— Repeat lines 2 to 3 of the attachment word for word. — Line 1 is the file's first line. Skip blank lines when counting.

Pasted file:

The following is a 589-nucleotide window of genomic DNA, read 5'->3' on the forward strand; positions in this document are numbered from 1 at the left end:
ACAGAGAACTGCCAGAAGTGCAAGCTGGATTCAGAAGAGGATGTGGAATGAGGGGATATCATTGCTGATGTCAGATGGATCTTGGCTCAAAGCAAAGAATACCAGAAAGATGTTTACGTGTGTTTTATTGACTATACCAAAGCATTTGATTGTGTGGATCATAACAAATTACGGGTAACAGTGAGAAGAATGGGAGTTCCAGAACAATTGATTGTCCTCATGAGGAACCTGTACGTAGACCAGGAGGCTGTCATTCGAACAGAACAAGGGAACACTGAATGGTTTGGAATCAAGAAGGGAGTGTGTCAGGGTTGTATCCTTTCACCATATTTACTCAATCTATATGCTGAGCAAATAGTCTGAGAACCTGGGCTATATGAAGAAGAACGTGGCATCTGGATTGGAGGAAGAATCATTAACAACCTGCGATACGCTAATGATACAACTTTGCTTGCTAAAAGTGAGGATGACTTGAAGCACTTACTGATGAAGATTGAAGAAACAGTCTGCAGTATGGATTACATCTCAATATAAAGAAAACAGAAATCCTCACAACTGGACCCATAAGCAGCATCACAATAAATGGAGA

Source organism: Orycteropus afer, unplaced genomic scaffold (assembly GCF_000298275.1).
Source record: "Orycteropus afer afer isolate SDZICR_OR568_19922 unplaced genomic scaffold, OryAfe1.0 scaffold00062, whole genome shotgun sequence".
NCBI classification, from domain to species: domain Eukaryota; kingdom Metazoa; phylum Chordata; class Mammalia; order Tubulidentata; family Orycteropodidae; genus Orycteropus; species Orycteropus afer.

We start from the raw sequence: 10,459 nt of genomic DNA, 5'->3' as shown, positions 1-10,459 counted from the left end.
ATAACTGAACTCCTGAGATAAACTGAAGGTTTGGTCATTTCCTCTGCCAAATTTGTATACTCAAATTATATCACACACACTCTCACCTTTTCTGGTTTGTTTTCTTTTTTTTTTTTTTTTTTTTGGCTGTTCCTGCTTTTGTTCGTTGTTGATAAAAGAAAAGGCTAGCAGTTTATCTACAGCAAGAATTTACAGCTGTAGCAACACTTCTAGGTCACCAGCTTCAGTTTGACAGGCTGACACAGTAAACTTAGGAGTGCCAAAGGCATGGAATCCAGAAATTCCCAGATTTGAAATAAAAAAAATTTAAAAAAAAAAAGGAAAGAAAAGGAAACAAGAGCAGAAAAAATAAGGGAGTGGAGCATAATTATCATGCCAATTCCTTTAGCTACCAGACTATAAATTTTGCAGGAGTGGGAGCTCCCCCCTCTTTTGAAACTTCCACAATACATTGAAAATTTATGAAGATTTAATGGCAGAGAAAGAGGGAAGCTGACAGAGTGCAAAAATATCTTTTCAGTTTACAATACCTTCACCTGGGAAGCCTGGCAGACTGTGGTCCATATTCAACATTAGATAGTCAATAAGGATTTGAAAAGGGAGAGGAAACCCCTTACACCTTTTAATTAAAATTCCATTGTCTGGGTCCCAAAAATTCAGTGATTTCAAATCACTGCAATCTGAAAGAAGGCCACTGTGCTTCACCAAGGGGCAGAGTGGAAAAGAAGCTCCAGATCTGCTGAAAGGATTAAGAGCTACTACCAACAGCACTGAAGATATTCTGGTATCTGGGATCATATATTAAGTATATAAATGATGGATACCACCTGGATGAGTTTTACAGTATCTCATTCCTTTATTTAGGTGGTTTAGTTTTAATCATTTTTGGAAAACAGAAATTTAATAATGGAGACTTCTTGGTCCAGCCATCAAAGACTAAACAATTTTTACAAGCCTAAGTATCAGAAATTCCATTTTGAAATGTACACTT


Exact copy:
ACAGAGAACTGCCAGAAGTGCAAGCTGGATTCAGAAGAGGATGTGGAATGAGGGGATATCATTGCTGATGTCAGATGGATCTTGGCTCAAAGCAAAGAATACCAGAAAGATGTTTACGTGTGTTTTATTGACTATACCAAAGCATTTGATTGTGTGGATCATAACAAATTACGGGTAACAGTGAGAAGAATGGGAGTTCCAGAACAATTGATTGTCCTCATGAGGAACCTGTACGTAGACCAGGAGGCTGTCATTCGAACAGAACAAGGGAACACTGAATGGTTTGGAATCAAGAAGGGAGTGTGTCAGGGTTGTATCCTTTCACCATATTTACTCAATCTATATGCTGAGCAAATAGTCTGAGAACCTGGGCTATATGAAGAAGAACGTGGCATCTGGATTGGAGGAAGAATCATTAACAACCTGCGATACGCTAATGATACAACTTTGCTTGCTAAAAGTGAGGATGACTTGAAGCACTTACTGATGAAGATTGAAGAAACAGTCTGCAGTATGGATTACATCTCAATATAAAGAAAACAGAAATCCTCACAACTGGACCCATAAGCAGCATCACAATAAATGGAGA

Source organism: Orycteropus afer, unplaced genomic scaffold (assembly GCF_000298275.1).